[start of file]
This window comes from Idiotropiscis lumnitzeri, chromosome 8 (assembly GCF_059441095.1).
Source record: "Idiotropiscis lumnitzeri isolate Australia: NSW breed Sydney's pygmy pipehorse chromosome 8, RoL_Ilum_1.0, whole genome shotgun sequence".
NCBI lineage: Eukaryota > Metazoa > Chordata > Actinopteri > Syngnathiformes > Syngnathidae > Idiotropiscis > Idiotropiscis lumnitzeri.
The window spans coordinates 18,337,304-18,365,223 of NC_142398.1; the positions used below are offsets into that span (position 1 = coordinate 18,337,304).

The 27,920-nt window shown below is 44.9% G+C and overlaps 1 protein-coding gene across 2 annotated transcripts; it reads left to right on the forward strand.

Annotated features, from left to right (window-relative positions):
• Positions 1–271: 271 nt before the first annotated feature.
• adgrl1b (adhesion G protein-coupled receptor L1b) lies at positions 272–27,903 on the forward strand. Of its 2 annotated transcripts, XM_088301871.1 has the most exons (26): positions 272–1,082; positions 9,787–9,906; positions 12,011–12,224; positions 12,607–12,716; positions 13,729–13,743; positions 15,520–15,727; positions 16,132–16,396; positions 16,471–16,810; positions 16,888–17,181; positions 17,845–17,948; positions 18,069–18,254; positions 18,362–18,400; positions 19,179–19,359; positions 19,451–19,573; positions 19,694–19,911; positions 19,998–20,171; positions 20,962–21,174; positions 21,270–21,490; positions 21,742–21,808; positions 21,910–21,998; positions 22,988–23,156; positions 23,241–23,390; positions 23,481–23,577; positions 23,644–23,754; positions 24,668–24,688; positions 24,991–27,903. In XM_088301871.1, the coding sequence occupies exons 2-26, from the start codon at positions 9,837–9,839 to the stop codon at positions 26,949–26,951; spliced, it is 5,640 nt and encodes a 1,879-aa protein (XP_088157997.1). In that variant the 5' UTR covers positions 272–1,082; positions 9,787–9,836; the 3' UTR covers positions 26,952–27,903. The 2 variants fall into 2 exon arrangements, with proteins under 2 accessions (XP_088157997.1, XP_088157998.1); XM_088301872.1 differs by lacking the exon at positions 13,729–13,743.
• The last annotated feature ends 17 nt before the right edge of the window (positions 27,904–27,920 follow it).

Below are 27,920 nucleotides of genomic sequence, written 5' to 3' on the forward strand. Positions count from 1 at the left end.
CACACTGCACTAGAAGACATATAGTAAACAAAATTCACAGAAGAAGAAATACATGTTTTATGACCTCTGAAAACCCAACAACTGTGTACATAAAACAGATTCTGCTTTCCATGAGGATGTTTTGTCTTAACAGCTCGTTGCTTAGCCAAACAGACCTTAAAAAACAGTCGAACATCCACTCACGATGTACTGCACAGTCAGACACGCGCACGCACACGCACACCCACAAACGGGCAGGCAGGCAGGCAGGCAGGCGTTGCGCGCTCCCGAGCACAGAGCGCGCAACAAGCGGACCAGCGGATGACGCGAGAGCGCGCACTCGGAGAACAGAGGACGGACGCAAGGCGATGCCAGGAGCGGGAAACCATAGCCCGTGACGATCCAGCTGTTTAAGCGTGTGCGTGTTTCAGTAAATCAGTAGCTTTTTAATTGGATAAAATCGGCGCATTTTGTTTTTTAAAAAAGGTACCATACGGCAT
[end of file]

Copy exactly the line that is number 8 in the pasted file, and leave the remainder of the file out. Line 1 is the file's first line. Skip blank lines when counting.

• adgrl1b (adhesion G protein-coupled receptor L1b) lies at positions 272–27,903 on the forward strand. Of its 2 annotated transcripts, XM_088301871.1 has the most exons (26): positions 272–1,082; positions 9,787–9,906; positions 12,011–12,224; positions 12,607–12,716; positions 13,729–13,743; positions 15,520–15,727; positions 16,132–16,396; positions 16,471–16,810; positions 16,888–17,181; positions 17,845–17,948; positions 18,069–18,254; positions 18,362–18,400; positions 19,179–19,359; positions 19,451–19,573; positions 19,694–19,911; positions 19,998–20,171; positions 20,962–21,174; positions 21,270–21,490; positions 21,742–21,808; positions 21,910–21,998; positions 22,988–23,156; positions 23,241–23,390; positions 23,481–23,577; positions 23,644–23,754; positions 24,668–24,688; positions 24,991–27,903. In XM_088301871.1, the coding sequence occupies exons 2-26, from the start codon at positions 9,837–9,839 to the stop codon at positions 26,949–26,951; spliced, it is 5,640 nt and encodes a 1,879-aa protein (XP_088157997.1). In that variant the 5' UTR covers positions 272–1,082; positions 9,787–9,836; the 3' UTR covers positions 26,952–27,903. The 2 variants fall into 2 exon arrangements, with proteins under 2 accessions (XP_088157997.1, XP_088157998.1); XM_088301872.1 differs by lacking the exon at positions 13,729–13,743.